Helo ops on yet another cloudless afternoon -- the flight course didn't allow for internet access, so I had no excuse not to be on the bridge for flight ops. I went up completely grumpy and frustrated about the chaos of closeout, but soon lost myself in the absolute cool factor of cruising along in an undisclosed location in the Caribbean watching an unmistakable orange helicopter land on the flight deck. I'm not sure what exactly about it struck me as so distinctively awesome, but after watching a pax xfer (passenger transfer), a number of touch-and-goes, and a hot refuel (refueling the helo with the blades still spinning) I went back down below (after we resumed our internet-friendly course) in a much better frame of mind.
Multiple small boat launchings and recoveries to help with qualifications, a DCPO (damage control petty officer) day so the DCPOs could work on their divisional damage control equipment (battle lanterns and fire extinguishers PMS (preventative maintenance system = sprucing something up before it breaks -- still my least favorite acronym ever!), a Class Alfa fire in laundry caused by excess lint left in the dryer combined with a ruptured fire main pipe and an casualty from electrocution (don't worry, it was a drill!!), FS3 Cody Frizelle's advancement to Third Class Petty Officer, and certainly not least because it's listed last, EO LCDR Todd Devries' promotion to O-4 (at sea, because we're cuttermen and it's just cooler that way)!
There was a bunch of operation stuff in there too -- not like we're out here floating around not doing our assigned mission, but I can't talk about those details due to operational security (OPSEC) concerns. There's no need to make the bad guys' jobs easier by sharing where we are and how we work to thwart their nefarious intentions.
I know there was a bunch of other great work being done throughout the ship, especially as evidenced by the long list above of qualifications earned. Knowing that is a gentle reminder that I need to get out of my stateroom and be more involved in what's going on around me. FY14 closeout is no longer a valid excuse for holing up in front of my computer. Time to get back to learning the ship, learning the new mission, and learning the crew.
Today was one of those days I hope I remember when I'm old and gray, sitting on my front porch rocker telling tales to young whippersnappers about back when I was a sailor. The Chiefs' Mess put together a beach barbeque for the crew. The water was warm, even if the beach was rocky and full of ankle breakers, and the palm trees were picturesque against the azure sky, as long as you could imagine away the chain link fences in the foreground.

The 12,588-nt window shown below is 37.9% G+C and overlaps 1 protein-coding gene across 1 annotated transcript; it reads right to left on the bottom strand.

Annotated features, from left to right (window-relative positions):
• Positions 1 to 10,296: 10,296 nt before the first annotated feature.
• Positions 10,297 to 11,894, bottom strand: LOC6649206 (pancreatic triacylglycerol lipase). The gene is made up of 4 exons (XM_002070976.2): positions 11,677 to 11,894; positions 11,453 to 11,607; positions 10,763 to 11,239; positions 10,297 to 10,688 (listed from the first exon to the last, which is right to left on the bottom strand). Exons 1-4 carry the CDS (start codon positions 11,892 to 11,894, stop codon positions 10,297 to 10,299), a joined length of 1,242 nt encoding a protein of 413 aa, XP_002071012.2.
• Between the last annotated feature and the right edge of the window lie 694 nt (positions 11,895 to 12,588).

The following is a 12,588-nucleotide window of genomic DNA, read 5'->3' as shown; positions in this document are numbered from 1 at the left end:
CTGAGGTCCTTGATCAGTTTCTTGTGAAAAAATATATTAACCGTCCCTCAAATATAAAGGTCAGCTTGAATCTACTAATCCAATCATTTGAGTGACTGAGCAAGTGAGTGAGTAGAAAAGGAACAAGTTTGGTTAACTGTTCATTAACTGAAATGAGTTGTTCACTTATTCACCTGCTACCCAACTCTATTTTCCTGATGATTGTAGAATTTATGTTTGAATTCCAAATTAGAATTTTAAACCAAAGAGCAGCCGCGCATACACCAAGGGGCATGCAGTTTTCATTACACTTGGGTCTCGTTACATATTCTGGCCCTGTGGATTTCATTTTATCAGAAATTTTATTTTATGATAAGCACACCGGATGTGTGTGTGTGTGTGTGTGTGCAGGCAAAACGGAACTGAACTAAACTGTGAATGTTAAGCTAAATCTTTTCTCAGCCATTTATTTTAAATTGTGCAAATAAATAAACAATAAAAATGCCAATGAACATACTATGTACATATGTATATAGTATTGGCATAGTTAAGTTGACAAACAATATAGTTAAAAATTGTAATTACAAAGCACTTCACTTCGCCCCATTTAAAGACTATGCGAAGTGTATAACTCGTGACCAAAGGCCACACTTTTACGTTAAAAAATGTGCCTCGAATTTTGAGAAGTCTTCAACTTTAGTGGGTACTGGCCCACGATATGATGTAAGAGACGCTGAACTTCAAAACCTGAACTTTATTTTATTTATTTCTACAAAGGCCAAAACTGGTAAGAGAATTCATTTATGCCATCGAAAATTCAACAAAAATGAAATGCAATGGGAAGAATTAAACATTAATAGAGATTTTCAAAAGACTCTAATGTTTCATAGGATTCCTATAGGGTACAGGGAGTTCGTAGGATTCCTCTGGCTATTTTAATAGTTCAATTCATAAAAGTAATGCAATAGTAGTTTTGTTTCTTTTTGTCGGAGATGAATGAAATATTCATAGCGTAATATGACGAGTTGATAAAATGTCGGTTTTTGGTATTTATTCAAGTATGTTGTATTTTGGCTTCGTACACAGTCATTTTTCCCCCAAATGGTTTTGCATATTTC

The beach really was fantastic for beach combing...all kinds of cool rocks and corals washed up. I spent a good little while picking up pebbles and casting them back into the water once they dried to bring back their brilliant colors. I found three or four pieces of fan coral which are currently soaking in a light bleach solution in my sink.
It wasn't a great day for snorkeling, but a number of the crew went out anyway, braving the rocks to get out beyond the breakers. Much hilarity ensued from those less intrepid souls onshore watching them pick their way back in and get knocked about by the sets. Thankfully only minor scrapes were suffered.
A bunch of the crew come through at regular intervals, each van run picking up a couple of people while dropping off a couple of others. A frisbee was tossed and caught, tossed and missed, and tossed and oh shit!! the iguana is chasing me!! missed.
MKC Jason Newby brought his guitar. Midway through the afternoon, he opened the case, couldn't find his slide, but rocked out some mad blues tunes. Eric Clapton, Stevie Ray Vaughn, Jimmy Hendrix best watch out! MKC Newby In. The. HOUSE!! Nothing like a Garth Brooks' I've Got Friends in Low Places and The Eagles' Take it Easy sing-along with live guitar back up to make an afternoon unforgettable.
There will always be personnel issues, machinery casualties, materiel condition discrepancies and all the other negative hardships to overcome. But there are also moments like this afternoon, watching a bunch of hard working professionals enjoy some down time, knowing I'm even a small part of that august group, that tip the balance on those negativities, and make the hardships of the job completely and utterly bearable.